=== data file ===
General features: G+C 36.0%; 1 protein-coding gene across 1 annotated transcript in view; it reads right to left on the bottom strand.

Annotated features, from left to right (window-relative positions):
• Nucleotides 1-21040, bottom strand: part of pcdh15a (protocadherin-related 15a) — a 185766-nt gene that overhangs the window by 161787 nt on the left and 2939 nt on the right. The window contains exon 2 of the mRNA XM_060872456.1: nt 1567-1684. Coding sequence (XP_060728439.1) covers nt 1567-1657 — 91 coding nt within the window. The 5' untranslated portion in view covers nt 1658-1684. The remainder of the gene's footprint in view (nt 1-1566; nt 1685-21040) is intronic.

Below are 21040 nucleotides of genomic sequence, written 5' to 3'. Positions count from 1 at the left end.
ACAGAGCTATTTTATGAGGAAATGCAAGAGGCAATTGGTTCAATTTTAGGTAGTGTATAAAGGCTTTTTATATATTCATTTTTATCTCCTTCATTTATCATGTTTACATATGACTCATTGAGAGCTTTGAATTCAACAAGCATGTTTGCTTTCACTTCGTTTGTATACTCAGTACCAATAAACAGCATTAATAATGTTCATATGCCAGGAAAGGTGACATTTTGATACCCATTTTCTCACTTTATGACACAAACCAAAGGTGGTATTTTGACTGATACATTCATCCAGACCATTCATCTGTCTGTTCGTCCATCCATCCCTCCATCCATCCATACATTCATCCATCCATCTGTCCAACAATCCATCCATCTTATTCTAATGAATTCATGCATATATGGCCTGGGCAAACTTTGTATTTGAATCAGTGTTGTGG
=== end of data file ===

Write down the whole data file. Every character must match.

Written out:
General features: G+C 36.0%; 1 protein-coding gene across 1 annotated transcript in view; it reads right to left on the bottom strand.

Annotated features, from left to right (window-relative positions):
• Nucleotides 1-21040, bottom strand: part of pcdh15a (protocadherin-related 15a) — a 185766-nt gene that overhangs the window by 161787 nt on the left and 2939 nt on the right. The window contains exon 2 of the mRNA XM_060872456.1: nt 1567-1684. Coding sequence (XP_060728439.1) covers nt 1567-1657 — 91 coding nt within the window. The 5' untranslated portion in view covers nt 1658-1684. The remainder of the gene's footprint in view (nt 1-1566; nt 1685-21040) is intronic.

Below are 21040 nucleotides of genomic sequence, written 5' to 3'. Positions count from 1 at the left end.
ACAGAGCTATTTTATGAGGAAATGCAAGAGGCAATTGGTTCAATTTTAGGTAGTGTATAAAGGCTTTTTATATATTCATTTTTATCTCCTTCATTTATCATGTTTACATATGACTCATTGAGAGCTTTGAATTCAACAAGCATGTTTGCTTTCACTTCGTTTGTATACTCAGTACCAATAAACAGCATTAATAATGTTCATATGCCAGGAAAGGTGACATTTTGATACCCATTTTCTCACTTTATGACACAAACCAAAGGTGGTATTTTGACTGATACATTCATCCAGACCATTCATCTGTCTGTTCGTCCATCCATCCCTCCATCCATCCATACATTCATCCATCCATCTGTCCAACAATCCATCCATCTTATTCTAATGAATTCATGCATATATGGCCTGGGCAAACTTTGTATTTGAATCAGTGTTGTGG